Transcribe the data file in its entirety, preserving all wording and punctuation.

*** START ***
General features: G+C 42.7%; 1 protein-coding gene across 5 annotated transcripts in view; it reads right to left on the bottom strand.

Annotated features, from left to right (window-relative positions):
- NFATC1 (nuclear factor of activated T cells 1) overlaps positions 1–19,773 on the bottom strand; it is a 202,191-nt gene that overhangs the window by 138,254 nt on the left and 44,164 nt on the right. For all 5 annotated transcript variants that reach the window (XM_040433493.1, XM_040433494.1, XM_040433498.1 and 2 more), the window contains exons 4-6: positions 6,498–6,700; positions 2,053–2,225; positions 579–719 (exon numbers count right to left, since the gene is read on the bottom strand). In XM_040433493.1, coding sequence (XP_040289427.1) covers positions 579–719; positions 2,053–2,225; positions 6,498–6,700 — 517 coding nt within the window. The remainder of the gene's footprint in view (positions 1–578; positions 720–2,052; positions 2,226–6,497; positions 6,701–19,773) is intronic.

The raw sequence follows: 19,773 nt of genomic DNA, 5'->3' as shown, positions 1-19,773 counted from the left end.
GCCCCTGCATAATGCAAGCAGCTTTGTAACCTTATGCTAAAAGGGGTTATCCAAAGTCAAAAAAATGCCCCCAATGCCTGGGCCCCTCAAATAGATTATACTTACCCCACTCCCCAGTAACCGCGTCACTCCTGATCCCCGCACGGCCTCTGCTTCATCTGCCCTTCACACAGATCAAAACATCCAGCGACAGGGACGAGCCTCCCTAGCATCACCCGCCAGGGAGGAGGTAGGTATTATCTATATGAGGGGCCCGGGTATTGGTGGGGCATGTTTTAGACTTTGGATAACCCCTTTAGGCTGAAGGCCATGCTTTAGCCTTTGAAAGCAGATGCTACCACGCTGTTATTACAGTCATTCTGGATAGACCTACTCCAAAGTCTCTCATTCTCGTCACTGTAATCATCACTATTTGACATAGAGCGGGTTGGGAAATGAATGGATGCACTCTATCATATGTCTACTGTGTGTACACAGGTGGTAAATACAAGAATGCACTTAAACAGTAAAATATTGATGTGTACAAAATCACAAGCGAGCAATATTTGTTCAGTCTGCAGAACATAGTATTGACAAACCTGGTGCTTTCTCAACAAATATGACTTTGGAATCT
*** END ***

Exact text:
General features: G+C 42.7%; 1 protein-coding gene across 5 annotated transcripts in view; it reads right to left on the bottom strand.

Annotated features, from left to right (window-relative positions):
- NFATC1 (nuclear factor of activated T cells 1) overlaps positions 1–19,773 on the bottom strand; it is a 202,191-nt gene that overhangs the window by 138,254 nt on the left and 44,164 nt on the right. For all 5 annotated transcript variants that reach the window (XM_040433493.1, XM_040433494.1, XM_040433498.1 and 2 more), the window contains exons 4-6: positions 6,498–6,700; positions 2,053–2,225; positions 579–719 (exon numbers count right to left, since the gene is read on the bottom strand). In XM_040433493.1, coding sequence (XP_040289427.1) covers positions 579–719; positions 2,053–2,225; positions 6,498–6,700 — 517 coding nt within the window. The remainder of the gene's footprint in view (positions 1–578; positions 720–2,052; positions 2,226–6,497; positions 6,701–19,773) is intronic.

The raw sequence follows: 19,773 nt of genomic DNA, 5'->3' as shown, positions 1-19,773 counted from the left end.
GCCCCTGCATAATGCAAGCAGCTTTGTAACCTTATGCTAAAAGGGGTTATCCAAAGTCAAAAAAATGCCCCCAATGCCTGGGCCCCTCAAATAGATTATACTTACCCCACTCCCCAGTAACCGCGTCACTCCTGATCCCCGCACGGCCTCTGCTTCATCTGCCCTTCACACAGATCAAAACATCCAGCGACAGGGACGAGCCTCCCTAGCATCACCCGCCAGGGAGGAGGTAGGTATTATCTATATGAGGGGCCCGGGTATTGGTGGGGCATGTTTTAGACTTTGGATAACCCCTTTAGGCTGAAGGCCATGCTTTAGCCTTTGAAAGCAGATGCTACCACGCTGTTATTACAGTCATTCTGGATAGACCTACTCCAAAGTCTCTCATTCTCGTCACTGTAATCATCACTATTTGACATAGAGCGGGTTGGGAAATGAATGGATGCACTCTATCATATGTCTACTGTGTGTACACAGGTGGTAAATACAAGAATGCACTTAAACAGTAAAATATTGATGTGTACAAAATCACAAGCGAGCAATATTTGTTCAGTCTGCAGAACATAGTATTGACAAACCTGGTGCTTTCTCAACAAATATGACTTTGGAATCT